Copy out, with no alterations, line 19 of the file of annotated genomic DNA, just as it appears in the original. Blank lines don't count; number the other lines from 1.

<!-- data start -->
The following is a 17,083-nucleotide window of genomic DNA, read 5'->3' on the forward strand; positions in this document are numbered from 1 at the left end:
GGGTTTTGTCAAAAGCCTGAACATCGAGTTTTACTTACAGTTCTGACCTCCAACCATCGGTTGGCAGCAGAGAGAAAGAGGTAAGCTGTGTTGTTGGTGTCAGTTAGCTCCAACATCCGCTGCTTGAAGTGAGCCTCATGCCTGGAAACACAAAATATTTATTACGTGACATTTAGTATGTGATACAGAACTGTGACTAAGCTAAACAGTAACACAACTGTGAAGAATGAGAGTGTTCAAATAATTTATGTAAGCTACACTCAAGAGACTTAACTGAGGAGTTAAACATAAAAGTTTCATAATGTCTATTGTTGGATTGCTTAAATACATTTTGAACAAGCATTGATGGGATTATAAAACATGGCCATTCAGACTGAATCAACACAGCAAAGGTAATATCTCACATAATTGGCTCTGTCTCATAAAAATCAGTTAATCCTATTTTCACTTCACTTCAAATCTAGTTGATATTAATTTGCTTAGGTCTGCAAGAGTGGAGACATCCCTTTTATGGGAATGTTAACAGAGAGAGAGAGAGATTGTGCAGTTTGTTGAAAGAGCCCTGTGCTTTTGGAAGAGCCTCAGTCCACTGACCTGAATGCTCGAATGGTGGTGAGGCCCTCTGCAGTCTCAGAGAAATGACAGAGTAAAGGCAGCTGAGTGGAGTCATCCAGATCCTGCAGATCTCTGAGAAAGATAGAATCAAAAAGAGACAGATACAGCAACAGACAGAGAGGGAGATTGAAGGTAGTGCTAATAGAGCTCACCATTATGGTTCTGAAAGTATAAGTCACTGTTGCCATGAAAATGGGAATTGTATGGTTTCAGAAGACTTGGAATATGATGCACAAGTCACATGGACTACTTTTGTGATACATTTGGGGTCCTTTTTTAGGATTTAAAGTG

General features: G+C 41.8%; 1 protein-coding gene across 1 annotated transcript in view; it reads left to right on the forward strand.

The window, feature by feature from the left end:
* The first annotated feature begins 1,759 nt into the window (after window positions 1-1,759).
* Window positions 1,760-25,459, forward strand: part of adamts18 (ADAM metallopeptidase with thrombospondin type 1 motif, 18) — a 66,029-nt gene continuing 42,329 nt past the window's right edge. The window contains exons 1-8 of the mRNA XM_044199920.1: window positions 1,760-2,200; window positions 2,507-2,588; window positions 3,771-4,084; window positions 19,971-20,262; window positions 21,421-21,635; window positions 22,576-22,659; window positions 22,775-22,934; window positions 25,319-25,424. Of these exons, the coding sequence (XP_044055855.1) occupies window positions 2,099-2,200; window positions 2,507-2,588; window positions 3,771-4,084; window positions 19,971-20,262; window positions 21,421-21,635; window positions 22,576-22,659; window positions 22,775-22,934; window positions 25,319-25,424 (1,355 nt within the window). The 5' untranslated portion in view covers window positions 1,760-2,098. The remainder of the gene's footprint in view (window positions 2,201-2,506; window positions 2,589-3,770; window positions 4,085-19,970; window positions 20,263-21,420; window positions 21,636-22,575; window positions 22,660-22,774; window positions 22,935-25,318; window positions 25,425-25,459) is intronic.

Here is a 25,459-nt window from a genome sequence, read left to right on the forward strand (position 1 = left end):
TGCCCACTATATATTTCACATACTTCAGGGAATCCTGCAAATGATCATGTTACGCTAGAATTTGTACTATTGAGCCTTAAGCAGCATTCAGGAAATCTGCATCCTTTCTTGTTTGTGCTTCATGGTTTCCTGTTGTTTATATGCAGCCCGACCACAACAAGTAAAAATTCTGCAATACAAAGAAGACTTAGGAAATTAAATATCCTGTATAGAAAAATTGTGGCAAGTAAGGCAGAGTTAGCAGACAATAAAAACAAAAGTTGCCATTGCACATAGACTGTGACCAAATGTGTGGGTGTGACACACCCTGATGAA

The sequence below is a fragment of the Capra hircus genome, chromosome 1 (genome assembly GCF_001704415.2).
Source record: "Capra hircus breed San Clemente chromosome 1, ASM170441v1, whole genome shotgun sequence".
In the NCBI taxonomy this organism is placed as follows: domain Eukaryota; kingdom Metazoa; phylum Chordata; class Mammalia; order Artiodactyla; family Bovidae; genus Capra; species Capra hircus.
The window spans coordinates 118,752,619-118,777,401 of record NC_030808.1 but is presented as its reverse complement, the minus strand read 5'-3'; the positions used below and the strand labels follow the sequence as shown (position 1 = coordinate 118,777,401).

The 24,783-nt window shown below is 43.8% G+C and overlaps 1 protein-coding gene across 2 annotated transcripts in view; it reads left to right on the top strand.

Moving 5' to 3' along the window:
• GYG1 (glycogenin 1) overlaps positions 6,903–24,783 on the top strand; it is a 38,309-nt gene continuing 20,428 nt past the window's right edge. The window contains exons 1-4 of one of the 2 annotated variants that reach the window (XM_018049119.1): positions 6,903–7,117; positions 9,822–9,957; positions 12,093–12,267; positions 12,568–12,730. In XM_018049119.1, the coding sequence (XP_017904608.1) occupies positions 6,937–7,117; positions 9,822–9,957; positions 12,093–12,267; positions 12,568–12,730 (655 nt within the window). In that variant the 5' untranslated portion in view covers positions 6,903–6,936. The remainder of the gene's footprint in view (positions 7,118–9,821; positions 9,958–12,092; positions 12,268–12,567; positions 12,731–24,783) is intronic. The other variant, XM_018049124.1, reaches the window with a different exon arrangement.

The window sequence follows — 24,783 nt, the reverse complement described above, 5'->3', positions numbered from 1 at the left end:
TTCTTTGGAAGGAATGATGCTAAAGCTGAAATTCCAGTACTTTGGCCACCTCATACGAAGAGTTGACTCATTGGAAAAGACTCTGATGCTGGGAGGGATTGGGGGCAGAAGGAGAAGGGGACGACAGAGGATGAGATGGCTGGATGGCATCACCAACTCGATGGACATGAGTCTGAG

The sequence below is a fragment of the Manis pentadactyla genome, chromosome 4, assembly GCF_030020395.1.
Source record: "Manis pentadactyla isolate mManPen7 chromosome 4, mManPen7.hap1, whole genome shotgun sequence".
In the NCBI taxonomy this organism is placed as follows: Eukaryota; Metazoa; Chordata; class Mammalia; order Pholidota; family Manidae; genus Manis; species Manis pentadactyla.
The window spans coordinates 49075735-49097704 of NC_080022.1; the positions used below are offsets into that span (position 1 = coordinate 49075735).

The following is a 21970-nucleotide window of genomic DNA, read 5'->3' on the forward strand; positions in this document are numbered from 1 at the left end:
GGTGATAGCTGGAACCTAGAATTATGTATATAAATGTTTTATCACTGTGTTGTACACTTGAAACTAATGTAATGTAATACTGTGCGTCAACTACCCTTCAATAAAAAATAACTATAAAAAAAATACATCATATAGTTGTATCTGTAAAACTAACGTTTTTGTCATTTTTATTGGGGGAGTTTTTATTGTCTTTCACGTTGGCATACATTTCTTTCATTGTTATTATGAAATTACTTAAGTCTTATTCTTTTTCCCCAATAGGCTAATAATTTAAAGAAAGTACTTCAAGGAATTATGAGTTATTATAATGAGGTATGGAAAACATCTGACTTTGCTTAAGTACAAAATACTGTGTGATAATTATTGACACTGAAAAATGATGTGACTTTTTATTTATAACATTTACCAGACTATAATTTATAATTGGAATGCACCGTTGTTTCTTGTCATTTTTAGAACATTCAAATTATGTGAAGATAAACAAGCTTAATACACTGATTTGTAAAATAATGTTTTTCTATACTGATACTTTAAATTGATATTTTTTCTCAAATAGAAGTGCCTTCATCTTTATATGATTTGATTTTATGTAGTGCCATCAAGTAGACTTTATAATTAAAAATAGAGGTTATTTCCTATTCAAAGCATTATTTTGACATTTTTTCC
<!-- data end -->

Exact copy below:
Source record: "Manis pentadactyla isolate mManPen7 chromosome 4, mManPen7.hap1, whole genome shotgun sequence".